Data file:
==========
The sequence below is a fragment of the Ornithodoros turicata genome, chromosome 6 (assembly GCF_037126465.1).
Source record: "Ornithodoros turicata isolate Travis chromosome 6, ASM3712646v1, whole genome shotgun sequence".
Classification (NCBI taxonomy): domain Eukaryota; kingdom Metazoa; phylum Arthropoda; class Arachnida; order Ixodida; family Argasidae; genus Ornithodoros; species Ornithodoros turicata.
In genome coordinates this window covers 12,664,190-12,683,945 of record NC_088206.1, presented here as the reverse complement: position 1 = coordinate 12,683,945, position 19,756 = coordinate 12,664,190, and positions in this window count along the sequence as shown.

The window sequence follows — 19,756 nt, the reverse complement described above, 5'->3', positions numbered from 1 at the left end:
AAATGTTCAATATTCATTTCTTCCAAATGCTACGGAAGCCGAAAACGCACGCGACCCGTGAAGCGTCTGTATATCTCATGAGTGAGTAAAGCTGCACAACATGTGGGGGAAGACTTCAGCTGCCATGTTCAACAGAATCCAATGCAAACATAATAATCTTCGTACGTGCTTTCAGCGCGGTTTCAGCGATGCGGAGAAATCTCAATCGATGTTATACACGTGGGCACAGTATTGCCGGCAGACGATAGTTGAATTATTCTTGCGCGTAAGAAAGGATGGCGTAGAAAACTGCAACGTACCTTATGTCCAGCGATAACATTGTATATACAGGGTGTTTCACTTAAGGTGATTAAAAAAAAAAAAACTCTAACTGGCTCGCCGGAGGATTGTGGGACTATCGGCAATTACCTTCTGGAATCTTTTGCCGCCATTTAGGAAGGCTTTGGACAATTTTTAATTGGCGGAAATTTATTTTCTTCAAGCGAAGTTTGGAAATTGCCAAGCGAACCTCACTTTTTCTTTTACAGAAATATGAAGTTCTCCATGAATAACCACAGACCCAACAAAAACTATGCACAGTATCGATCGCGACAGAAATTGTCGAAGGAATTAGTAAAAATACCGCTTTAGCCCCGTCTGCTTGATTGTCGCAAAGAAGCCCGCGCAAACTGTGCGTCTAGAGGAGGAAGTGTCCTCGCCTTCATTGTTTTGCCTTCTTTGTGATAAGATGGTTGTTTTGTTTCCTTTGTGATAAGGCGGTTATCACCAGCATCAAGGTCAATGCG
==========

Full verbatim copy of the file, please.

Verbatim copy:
The sequence below is a fragment of the Ornithodoros turicata genome, chromosome 6 (assembly GCF_037126465.1).
Source record: "Ornithodoros turicata isolate Travis chromosome 6, ASM3712646v1, whole genome shotgun sequence".
Classification (NCBI taxonomy): domain Eukaryota; kingdom Metazoa; phylum Arthropoda; class Arachnida; order Ixodida; family Argasidae; genus Ornithodoros; species Ornithodoros turicata.
In genome coordinates this window covers 12,664,190-12,683,945 of record NC_088206.1, presented here as the reverse complement: position 1 = coordinate 12,683,945, position 19,756 = coordinate 12,664,190, and positions in this window count along the sequence as shown.

The window sequence follows — 19,756 nt, the reverse complement described above, 5'->3', positions numbered from 1 at the left end:
AAATGTTCAATATTCATTTCTTCCAAATGCTACGGAAGCCGAAAACGCACGCGACCCGTGAAGCGTCTGTATATCTCATGAGTGAGTAAAGCTGCACAACATGTGGGGGAAGACTTCAGCTGCCATGTTCAACAGAATCCAATGCAAACATAATAATCTTCGTACGTGCTTTCAGCGCGGTTTCAGCGATGCGGAGAAATCTCAATCGATGTTATACACGTGGGCACAGTATTGCCGGCAGACGATAGTTGAATTATTCTTGCGCGTAAGAAAGGATGGCGTAGAAAACTGCAACGTACCTTATGTCCAGCGATAACATTGTATATACAGGGTGTTTCACTTAAGGTGATTAAAAAAAAAAAAACTCTAACTGGCTCGCCGGAGGATTGTGGGACTATCGGCAATTACCTTCTGGAATCTTTTGCCGCCATTTAGGAAGGCTTTGGACAATTTTTAATTGGCGGAAATTTATTTTCTTCAAGCGAAGTTTGGAAATTGCCAAGCGAACCTCACTTTTTCTTTTACAGAAATATGAAGTTCTCCATGAATAACCACAGACCCAACAAAAACTATGCACAGTATCGATCGCGACAGAAATTGTCGAAGGAATTAGTAAAAATACCGCTTTAGCCCCGTCTGCTTGATTGTCGCAAAGAAGCCCGCGCAAACTGTGCGTCTAGAGGAGGAAGTGTCCTCGCCTTCATTGTTTTGCCTTCTTTGTGATAAGATGGTTGTTTTGTTTCCTTTGTGATAAGGCGGTTATCACCAGCATCAAGGTCAATGCG